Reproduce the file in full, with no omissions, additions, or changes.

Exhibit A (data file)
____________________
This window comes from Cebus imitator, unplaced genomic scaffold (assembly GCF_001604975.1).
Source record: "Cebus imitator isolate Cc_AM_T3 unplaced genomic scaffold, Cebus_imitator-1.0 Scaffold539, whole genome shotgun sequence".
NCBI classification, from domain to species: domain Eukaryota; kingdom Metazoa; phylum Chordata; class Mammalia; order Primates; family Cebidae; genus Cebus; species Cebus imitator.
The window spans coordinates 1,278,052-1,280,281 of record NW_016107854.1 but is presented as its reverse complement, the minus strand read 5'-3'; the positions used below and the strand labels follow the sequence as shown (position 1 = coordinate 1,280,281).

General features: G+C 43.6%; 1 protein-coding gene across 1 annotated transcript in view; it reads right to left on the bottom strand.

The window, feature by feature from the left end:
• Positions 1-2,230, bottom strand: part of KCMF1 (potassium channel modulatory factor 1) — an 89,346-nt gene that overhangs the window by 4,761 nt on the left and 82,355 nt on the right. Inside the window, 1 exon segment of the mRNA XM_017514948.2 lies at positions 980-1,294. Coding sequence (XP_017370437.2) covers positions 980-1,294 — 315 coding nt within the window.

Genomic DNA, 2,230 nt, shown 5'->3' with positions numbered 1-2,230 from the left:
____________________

This window comes from Cebus imitator, unplaced genomic scaffold (assembly GCF_001604975.1).
Source record: "Cebus imitator isolate Cc_AM_T3 unplaced genomic scaffold, Cebus_imitator-1.0 Scaffold539, whole genome shotgun sequence".
NCBI classification, from domain to species: domain Eukaryota; kingdom Metazoa; phylum Chordata; class Mammalia; order Primates; family Cebidae; genus Cebus; species Cebus imitator.
The window spans coordinates 1,278,052-1,280,281 of record NW_016107854.1 but is presented as its reverse complement, the minus strand read 5'-3'; the positions used below and the strand labels follow the sequence as shown (position 1 = coordinate 1,280,281).

General features: G+C 43.6%; 1 protein-coding gene across 1 annotated transcript in view; it reads right to left on the bottom strand.

The window, feature by feature from the left end:
• Positions 1-2,230, bottom strand: part of KCMF1 (potassium channel modulatory factor 1) — an 89,346-nt gene that overhangs the window by 4,761 nt on the left and 82,355 nt on the right. Inside the window, 1 exon segment of the mRNA XM_017514948.2 lies at positions 980-1,294. Coding sequence (XP_017370437.2) covers positions 980-1,294 — 315 coding nt within the window.

Genomic DNA, 2,230 nt, shown 5'->3' with positions numbered 1-2,230 from the left: